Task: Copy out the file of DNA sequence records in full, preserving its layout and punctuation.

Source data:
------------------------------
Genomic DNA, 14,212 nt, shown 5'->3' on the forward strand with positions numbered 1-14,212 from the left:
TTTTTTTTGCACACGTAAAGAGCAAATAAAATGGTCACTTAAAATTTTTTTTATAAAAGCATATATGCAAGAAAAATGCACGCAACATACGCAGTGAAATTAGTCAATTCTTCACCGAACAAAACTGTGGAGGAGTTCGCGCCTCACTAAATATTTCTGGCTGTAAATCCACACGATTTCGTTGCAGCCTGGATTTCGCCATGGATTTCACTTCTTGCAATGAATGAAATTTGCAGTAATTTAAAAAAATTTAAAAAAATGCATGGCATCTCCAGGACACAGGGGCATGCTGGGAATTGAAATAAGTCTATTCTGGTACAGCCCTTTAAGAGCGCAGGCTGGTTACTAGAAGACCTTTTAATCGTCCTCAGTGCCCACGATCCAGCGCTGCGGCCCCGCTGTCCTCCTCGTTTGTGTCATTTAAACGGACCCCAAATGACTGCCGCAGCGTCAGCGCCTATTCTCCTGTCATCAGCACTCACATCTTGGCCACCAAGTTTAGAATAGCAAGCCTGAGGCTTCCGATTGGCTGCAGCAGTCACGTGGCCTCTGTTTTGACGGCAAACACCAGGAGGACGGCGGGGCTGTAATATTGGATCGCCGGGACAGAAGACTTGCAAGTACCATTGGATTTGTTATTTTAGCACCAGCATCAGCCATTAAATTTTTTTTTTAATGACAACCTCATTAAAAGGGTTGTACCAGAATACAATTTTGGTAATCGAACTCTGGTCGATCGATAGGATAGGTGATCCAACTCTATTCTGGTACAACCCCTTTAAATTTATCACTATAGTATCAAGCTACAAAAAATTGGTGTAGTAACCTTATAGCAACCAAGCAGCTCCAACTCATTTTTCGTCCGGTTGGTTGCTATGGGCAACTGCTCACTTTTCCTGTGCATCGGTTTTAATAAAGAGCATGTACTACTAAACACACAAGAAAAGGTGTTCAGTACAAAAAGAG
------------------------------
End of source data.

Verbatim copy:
Genomic DNA, 14,212 nt, shown 5'->3' on the forward strand with positions numbered 1-14,212 from the left:
TTTTTTTTGCACACGTAAAGAGCAAATAAAATGGTCACTTAAAATTTTTTTTATAAAAGCATATATGCAAGAAAAATGCACGCAACATACGCAGTGAAATTAGTCAATTCTTCACCGAACAAAACTGTGGAGGAGTTCGCGCCTCACTAAATATTTCTGGCTGTAAATCCACACGATTTCGTTGCAGCCTGGATTTCGCCATGGATTTCACTTCTTGCAATGAATGAAATTTGCAGTAATTTAAAAAAATTTAAAAAAATGCATGGCATCTCCAGGACACAGGGGCATGCTGGGAATTGAAATAAGTCTATTCTGGTACAGCCCTTTAAGAGCGCAGGCTGGTTACTAGAAGACCTTTTAATCGTCCTCAGTGCCCACGATCCAGCGCTGCGGCCCCGCTGTCCTCCTCGTTTGTGTCATTTAAACGGACCCCAAATGACTGCCGCAGCGTCAGCGCCTATTCTCCTGTCATCAGCACTCACATCTTGGCCACCAAGTTTAGAATAGCAAGCCTGAGGCTTCCGATTGGCTGCAGCAGTCACGTGGCCTCTGTTTTGACGGCAAACACCAGGAGGACGGCGGGGCTGTAATATTGGATCGCCGGGACAGAAGACTTGCAAGTACCATTGGATTTGTTATTTTAGCACCAGCATCAGCCATTAAATTTTTTTTTTAATGACAACCTCATTAAAAGGGTTGTACCAGAATACAATTTTGGTAATCGAACTCTGGTCGATCGATAGGATAGGTGATCCAACTCTATTCTGGTACAACCCCTTTAAATTTATCACTATAGTATCAAGCTACAAAAAATTGGTGTAGTAACCTTATAGCAACCAAGCAGCTCCAACTCATTTTTCGTCCGGTTGGTTGCTATGGGCAACTGCTCACTTTTCCTGTGCATCGGTTTTAATAAAGAGCATGTACTACTAAACACACAAGAAAAGGTGTTCAGTACAAAAAGAG